Nugent H. Welch: Village of Pas, Sommec.1918 1
The AnArt4Life blog is going to commemorate Anzac Day this year through the paintings of New Zealand's first war artist Nugent H. Welch. The painting above is the Village of Pas, Somme painted by Nugent H. Welch in about 1918. Note the poppies in the field. And below the transport carrying troops through the ravaged countryside.
Nugent H. Welch: New Zealand transport passing through Ypres after capture by NZ Division, October 1918 1
Anzac Day is a national day of remembrance in Australia and New Zealand that broadly commemorates all Australians and New Zealanders who served and died in all wars, conflicts, and peacekeeping operations and the contribution and suffering of all those who have served. Observed on 25 April each year, Anzac Day was originally devised to honour the members of the Australian and New Zealand Army Corps (ANZAC) who served in the Gallipoli Campaign, their first engagement in the First World War (1914–1918).2
Nugent H. Welch: Captured German Howitzer, Haucourt c.1918 1
Nugent Herrmann Welch was New Zealand’s first ‘war artist.’ The 32 works that he made as an official war artist stand as a unique and highly personal record of New Zealand’s involvement in the First World War from the perspective of a soldier who served within the New Zealand Expeditionary Force (NZEF).1
Nugent H, Welch: Shell wrecked YMCA hut c.19181
Akaroa-born but raised in Wellington, Welch was interested in art from an early age...After a stint as an accounts clerk with the Wellington Harbour Board, Welch resigned in 1907 to became a full-time artist.
Welch's career was interrupted by the First World War. He enlisted with the NZEF in March 1916, was sent to the Western Front and spent almost two continuous years in the trenches, including service in the horrific Passchendaele offensive.3
The Third Battle of Ypres, also known as the Battle of Passchendaele , was a campaign of the First World War, fought by the Allies against the German Empire. The battle took place on the Western Front, from July to November 1917, for control of the ridges south and east of the Belgian city of Ypres in West Flanders, as part of a strategy decided by the Allies at conferences in November 1916 and May 1917. Passchendaele lies on the last ridge east of Ypres, 5 mi (8.0 km) from Roulers (now Roeselare) a junction of the Bruges (Brugge) to Kortrijk railway. The station at Roulers was on the main supply route of the German 4th Army. Once Passchendaele Ridge had been captured, the Allied advance was to continue to a line from Thourout (now Torhout) to Couckelaere (Koekelare).2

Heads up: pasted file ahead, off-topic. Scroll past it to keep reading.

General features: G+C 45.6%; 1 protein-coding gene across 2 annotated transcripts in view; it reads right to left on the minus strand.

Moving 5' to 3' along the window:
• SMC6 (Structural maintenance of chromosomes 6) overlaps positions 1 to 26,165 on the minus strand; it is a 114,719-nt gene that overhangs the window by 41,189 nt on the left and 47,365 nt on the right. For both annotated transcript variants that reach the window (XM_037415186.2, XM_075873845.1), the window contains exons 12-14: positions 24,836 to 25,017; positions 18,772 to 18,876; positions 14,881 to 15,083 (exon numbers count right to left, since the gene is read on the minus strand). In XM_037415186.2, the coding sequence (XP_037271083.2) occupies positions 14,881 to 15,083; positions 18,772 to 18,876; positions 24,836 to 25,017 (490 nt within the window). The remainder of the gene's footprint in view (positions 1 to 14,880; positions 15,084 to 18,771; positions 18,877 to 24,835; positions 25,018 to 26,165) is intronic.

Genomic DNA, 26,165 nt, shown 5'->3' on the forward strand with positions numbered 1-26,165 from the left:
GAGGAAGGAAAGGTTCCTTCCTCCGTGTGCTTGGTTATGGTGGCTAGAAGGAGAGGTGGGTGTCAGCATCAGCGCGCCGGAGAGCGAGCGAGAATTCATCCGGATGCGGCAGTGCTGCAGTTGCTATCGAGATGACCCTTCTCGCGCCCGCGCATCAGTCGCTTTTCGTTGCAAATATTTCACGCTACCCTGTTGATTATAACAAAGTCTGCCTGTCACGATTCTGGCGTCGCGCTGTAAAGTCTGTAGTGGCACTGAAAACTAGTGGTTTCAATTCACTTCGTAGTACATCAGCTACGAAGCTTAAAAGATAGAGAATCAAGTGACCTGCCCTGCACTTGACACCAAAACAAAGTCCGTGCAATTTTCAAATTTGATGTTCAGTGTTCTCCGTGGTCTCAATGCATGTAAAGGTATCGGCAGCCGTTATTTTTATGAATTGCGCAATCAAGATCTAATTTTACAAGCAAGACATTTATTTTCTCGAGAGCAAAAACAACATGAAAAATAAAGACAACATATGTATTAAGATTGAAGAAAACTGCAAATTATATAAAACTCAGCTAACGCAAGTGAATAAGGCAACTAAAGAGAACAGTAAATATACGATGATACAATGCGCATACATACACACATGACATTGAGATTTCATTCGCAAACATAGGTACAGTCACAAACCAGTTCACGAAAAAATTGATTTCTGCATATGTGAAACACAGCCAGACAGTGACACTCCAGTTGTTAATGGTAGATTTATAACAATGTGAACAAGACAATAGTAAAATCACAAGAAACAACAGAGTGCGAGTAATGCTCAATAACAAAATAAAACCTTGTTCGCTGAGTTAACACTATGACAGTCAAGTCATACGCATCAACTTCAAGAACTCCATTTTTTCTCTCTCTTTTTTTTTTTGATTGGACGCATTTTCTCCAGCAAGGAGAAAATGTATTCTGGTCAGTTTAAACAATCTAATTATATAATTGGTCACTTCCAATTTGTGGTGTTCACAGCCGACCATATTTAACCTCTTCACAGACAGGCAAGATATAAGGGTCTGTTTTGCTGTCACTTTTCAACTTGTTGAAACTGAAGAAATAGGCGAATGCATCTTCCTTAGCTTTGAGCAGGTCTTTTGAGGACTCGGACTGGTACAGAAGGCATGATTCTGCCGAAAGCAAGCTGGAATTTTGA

Nugent H, Welch: Ypres, winter 19181
In February 1918 Welch responded to the call for official artists and was accepted by the War Records Office in London on the basis of his exhibition history in New Zealand and Australia. This new role gave him the freedom to paint again after years of soldiering and the time to process the difficult memories of his war experience. Welch revelled in the opportunity, declaring in a letter to his mother that: ‘you can rest assured that I am throwing my whole heart into it, and I do hope that I shall produce something of real worth to my own dear land.’3
Welch was given the title of Divisional Artist and assigned the basic task of recording the ‘depots, hospitals, and camps, special appliances’ used by the New Zealand Division. His official war paintings are mainly soft-toned watercolours that focus on the aftermath of fighting and the debris of battle.3
Descriptions of Nugent Welch by colleagues and friends invariably refer to his profound love of nature. Throughout his life he was most likely to be found painting or sketching outdoors, particularly around the rugged landscape of the Wellington region.
Welch was a true protege of early New Zealand landscape artists Petrus van der Velden and James Nairn, who both strove capture the essential beauty and power of nature in their paintings. Welch was therefore deeply affected by his confrontation with the complete devastation that years of heavy artillery bombing and trench warfare had wrought on the famously beautiful landscapes of France and Belgium. Many of his paintings of the Western Front accentuate the extreme unnaturalness of an environment denuded of trees, pockmarked by shell craters, riddled with trenches and covered in twisted debris.3
Nugent H, Welch: Mine crater, Fontaine 19181
If you would like to see more paintings by Nugent H. Welch please click here.
3. Nugent Welch Biography by Caroline Lord - nzhistory.govt.nz